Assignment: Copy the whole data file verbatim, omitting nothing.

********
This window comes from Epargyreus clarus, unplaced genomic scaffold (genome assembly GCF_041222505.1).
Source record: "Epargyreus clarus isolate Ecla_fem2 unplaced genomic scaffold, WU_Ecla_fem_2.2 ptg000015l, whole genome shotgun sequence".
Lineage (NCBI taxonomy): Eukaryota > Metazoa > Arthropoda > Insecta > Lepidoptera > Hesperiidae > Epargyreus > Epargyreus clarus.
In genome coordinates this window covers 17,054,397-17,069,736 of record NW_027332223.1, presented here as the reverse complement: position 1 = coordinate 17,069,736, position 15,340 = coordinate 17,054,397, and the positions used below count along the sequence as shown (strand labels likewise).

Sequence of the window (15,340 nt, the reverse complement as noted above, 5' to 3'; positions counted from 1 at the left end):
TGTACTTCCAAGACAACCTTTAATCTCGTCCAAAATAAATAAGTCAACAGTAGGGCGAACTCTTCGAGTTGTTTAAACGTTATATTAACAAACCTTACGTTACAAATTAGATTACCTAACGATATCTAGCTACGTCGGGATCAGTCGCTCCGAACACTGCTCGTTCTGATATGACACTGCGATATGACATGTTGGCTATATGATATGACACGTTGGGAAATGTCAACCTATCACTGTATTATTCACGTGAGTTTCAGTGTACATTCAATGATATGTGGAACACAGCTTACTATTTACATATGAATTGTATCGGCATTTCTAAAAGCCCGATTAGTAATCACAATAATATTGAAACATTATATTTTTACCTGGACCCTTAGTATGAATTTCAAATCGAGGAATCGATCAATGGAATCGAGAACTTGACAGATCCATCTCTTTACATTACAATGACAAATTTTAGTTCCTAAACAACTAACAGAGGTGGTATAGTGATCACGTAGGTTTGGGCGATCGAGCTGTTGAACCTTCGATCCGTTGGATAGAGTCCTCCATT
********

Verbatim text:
This window comes from Epargyreus clarus, unplaced genomic scaffold (genome assembly GCF_041222505.1).
Source record: "Epargyreus clarus isolate Ecla_fem2 unplaced genomic scaffold, WU_Ecla_fem_2.2 ptg000015l, whole genome shotgun sequence".
Lineage (NCBI taxonomy): Eukaryota > Metazoa > Arthropoda > Insecta > Lepidoptera > Hesperiidae > Epargyreus > Epargyreus clarus.
In genome coordinates this window covers 17,054,397-17,069,736 of record NW_027332223.1, presented here as the reverse complement: position 1 = coordinate 17,069,736, position 15,340 = coordinate 17,054,397, and the positions used below count along the sequence as shown (strand labels likewise).

Sequence of the window (15,340 nt, the reverse complement as noted above, 5' to 3'; positions counted from 1 at the left end):
TGTACTTCCAAGACAACCTTTAATCTCGTCCAAAATAAATAAGTCAACAGTAGGGCGAACTCTTCGAGTTGTTTAAACGTTATATTAACAAACCTTACGTTACAAATTAGATTACCTAACGATATCTAGCTACGTCGGGATCAGTCGCTCCGAACACTGCTCGTTCTGATATGACACTGCGATATGACATGTTGGCTATATGATATGACACGTTGGGAAATGTCAACCTATCACTGTATTATTCACGTGAGTTTCAGTGTACATTCAATGATATGTGGAACACAGCTTACTATTTACATATGAATTGTATCGGCATTTCTAAAAGCCCGATTAGTAATCACAATAATATTGAAACATTATATTTTTACCTGGACCCTTAGTATGAATTTCAAATCGAGGAATCGATCAATGGAATCGAGAACTTGACAGATCCATCTCTTTACATTACAATGACAAATTTTAGTTCCTAAACAACTAACAGAGGTGGTATAGTGATCACGTAGGTTTGGGCGATCGAGCTGTTGAACCTTCGATCCGTTGGATAGAGTCCTCCATT